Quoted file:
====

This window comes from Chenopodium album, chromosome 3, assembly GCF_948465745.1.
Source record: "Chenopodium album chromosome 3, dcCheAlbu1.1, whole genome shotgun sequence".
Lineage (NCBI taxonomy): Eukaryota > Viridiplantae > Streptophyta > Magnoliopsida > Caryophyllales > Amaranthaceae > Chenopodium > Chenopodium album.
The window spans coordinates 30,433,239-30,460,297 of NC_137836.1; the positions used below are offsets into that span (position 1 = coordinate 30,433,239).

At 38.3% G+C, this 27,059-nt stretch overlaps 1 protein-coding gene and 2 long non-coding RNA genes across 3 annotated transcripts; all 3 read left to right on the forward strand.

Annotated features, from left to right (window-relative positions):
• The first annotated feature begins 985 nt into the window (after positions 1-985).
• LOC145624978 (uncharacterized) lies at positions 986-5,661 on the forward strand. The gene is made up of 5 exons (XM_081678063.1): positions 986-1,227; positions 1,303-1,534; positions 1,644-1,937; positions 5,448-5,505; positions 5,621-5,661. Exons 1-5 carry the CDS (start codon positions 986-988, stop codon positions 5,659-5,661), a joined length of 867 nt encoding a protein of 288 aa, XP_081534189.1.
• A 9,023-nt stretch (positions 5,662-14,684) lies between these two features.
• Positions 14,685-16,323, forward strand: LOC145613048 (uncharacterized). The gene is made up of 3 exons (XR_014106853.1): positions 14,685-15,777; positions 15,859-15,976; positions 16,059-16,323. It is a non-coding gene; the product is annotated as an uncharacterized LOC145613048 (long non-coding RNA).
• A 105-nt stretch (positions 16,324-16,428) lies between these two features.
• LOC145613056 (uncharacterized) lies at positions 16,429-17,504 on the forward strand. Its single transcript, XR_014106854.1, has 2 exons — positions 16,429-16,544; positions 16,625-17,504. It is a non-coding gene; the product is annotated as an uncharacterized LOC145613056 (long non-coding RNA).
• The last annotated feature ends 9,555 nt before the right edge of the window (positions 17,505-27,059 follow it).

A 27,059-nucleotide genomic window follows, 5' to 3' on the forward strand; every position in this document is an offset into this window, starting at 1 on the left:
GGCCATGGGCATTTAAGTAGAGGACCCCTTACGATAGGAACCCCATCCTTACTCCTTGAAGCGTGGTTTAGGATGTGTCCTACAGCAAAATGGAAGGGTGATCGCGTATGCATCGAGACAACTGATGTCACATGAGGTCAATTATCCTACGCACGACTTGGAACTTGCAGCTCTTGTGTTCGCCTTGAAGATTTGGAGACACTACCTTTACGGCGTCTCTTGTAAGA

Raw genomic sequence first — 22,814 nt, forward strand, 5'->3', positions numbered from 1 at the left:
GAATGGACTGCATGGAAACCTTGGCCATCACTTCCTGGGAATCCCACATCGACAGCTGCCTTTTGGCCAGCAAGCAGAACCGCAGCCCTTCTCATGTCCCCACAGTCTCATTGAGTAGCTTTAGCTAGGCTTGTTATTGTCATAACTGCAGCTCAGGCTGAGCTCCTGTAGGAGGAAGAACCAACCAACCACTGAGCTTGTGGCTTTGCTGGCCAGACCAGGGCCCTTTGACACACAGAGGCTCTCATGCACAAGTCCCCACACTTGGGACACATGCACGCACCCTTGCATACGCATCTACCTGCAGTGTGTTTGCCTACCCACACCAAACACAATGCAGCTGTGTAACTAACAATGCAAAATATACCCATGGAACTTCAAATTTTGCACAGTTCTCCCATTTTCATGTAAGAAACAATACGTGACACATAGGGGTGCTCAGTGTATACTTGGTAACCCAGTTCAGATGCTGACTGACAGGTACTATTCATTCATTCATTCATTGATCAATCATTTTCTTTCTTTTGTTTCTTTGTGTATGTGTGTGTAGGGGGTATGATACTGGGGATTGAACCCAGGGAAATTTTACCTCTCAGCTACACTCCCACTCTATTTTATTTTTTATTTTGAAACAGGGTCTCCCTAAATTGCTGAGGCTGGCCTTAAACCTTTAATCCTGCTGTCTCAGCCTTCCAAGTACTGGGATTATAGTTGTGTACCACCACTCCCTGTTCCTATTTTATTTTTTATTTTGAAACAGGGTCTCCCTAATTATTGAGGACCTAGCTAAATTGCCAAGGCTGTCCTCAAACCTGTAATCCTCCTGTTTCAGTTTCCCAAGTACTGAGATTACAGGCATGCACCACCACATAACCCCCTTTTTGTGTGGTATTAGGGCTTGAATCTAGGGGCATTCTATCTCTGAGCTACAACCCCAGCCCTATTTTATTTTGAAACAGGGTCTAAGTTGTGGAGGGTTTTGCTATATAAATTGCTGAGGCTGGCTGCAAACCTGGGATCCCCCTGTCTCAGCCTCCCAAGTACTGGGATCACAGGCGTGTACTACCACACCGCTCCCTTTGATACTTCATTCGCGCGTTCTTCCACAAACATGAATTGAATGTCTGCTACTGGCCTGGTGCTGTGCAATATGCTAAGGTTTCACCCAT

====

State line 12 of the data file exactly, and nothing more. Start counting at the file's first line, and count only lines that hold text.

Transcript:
• LOC145613056 (uncharacterized) lies at positions 16,429-17,504 on the forward strand. Its single transcript, XR_014106854.1, has 2 exons — positions 16,429-16,544; positions 16,625-17,504. It is a non-coding gene; the product is annotated as an uncharacterized LOC145613056 (long non-coding RNA).